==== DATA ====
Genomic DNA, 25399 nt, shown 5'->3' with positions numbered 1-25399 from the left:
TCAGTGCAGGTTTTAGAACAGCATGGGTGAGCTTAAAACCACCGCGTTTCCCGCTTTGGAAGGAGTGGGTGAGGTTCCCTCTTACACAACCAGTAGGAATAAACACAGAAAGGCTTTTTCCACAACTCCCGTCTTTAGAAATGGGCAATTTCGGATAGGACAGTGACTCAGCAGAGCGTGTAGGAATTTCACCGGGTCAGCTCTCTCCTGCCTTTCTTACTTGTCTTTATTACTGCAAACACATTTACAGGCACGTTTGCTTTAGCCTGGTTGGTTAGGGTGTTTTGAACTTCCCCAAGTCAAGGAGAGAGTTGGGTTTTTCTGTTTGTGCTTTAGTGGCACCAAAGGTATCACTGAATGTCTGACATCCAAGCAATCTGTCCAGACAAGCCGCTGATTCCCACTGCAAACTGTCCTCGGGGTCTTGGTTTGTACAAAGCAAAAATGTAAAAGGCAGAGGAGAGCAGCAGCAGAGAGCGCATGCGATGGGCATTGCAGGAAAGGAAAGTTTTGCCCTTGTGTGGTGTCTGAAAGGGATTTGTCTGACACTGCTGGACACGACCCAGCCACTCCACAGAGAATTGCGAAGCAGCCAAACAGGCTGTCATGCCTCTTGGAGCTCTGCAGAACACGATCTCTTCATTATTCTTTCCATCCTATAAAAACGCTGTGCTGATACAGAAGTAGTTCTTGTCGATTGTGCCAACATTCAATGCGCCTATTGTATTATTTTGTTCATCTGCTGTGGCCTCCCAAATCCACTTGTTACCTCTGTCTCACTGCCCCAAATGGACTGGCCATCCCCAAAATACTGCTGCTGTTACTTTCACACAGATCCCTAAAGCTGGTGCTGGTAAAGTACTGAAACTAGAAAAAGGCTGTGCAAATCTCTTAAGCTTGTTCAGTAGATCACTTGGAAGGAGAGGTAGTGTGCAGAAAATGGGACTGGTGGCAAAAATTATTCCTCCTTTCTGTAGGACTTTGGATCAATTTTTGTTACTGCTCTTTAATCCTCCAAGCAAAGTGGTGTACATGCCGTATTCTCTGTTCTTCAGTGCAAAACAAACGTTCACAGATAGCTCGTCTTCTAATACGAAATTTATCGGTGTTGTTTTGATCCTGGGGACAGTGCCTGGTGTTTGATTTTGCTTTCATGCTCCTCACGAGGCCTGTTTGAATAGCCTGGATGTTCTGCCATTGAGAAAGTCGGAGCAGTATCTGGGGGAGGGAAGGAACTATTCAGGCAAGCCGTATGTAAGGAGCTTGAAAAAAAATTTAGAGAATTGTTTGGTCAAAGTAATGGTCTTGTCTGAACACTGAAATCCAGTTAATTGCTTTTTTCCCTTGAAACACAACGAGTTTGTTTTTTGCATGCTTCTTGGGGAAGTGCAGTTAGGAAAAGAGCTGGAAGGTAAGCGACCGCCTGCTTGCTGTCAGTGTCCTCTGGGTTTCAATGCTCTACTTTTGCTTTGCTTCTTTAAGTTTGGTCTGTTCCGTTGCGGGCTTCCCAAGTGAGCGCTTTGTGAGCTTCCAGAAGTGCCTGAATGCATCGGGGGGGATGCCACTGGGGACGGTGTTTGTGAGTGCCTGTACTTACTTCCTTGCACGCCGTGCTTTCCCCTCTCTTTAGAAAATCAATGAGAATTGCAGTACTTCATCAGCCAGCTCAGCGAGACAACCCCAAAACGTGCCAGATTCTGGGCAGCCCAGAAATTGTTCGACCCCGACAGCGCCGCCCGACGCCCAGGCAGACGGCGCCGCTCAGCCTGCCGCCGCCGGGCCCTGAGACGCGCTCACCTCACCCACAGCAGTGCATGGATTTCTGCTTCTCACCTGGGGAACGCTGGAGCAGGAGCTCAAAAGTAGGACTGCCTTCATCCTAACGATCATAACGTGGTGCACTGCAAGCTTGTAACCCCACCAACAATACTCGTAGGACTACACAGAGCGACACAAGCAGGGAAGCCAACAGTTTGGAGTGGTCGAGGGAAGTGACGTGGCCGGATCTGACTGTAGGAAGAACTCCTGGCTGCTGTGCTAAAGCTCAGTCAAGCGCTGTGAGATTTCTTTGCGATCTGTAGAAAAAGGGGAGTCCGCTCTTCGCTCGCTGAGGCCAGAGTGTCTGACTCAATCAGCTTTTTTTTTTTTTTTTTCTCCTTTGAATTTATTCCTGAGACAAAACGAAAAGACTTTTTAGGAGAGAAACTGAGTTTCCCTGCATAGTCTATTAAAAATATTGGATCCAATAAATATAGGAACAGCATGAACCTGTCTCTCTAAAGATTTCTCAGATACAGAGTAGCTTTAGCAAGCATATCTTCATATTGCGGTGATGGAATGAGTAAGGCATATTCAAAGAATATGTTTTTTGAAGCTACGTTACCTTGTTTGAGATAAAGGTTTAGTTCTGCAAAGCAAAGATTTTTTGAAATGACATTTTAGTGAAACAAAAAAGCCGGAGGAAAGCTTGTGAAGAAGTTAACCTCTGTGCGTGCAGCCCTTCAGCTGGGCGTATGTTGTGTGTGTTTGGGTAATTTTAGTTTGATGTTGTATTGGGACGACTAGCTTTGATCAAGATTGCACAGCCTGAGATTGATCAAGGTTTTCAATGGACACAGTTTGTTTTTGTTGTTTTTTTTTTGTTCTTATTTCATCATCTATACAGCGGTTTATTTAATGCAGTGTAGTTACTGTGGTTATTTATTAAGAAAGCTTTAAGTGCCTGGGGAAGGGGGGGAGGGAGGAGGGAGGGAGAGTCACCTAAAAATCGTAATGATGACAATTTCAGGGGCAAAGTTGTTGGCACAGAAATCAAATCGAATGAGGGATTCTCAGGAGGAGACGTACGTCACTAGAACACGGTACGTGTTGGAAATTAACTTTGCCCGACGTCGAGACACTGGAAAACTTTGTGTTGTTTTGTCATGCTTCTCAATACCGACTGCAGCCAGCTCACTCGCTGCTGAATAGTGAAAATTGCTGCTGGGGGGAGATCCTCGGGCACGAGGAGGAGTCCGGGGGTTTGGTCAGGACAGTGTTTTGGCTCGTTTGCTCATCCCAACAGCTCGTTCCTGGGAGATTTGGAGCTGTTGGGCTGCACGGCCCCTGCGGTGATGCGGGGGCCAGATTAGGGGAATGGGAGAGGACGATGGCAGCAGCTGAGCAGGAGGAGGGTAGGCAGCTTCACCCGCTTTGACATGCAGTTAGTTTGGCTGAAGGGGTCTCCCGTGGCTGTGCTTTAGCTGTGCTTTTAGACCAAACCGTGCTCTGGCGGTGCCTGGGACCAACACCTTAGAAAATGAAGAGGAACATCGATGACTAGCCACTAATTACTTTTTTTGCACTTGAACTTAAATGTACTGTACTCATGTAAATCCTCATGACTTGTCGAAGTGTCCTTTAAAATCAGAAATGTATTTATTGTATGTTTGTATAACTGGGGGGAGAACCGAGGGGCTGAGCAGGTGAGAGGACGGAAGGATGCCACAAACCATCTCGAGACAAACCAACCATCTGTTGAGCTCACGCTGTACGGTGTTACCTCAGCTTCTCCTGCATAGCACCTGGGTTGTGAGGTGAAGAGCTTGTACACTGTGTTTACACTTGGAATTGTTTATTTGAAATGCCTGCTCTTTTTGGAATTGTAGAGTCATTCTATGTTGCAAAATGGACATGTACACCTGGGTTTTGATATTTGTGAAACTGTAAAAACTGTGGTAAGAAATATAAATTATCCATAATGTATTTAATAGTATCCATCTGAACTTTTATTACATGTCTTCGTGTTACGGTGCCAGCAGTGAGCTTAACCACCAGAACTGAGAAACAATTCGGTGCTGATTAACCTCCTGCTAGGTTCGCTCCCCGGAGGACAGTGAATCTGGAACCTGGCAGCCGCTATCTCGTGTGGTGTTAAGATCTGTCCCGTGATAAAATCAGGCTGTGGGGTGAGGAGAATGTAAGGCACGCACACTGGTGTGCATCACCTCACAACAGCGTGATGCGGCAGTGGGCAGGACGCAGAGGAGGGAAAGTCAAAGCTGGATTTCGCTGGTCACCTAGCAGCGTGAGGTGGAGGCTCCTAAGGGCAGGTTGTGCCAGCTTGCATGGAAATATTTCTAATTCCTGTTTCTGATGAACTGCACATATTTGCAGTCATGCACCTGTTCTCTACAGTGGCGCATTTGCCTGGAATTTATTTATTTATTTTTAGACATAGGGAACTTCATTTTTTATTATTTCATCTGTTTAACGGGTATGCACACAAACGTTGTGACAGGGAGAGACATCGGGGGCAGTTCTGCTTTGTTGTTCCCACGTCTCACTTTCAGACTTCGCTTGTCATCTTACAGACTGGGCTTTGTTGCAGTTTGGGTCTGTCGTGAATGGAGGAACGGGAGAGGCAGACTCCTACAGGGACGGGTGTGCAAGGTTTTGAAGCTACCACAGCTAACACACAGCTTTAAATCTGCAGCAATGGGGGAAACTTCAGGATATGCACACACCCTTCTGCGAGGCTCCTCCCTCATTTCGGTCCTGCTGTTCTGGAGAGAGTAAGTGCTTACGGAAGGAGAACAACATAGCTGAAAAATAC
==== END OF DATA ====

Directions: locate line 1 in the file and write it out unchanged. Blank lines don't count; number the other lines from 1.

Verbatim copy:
Genomic DNA, 25399 nt, shown 5'->3' with positions numbered 1-25399 from the left: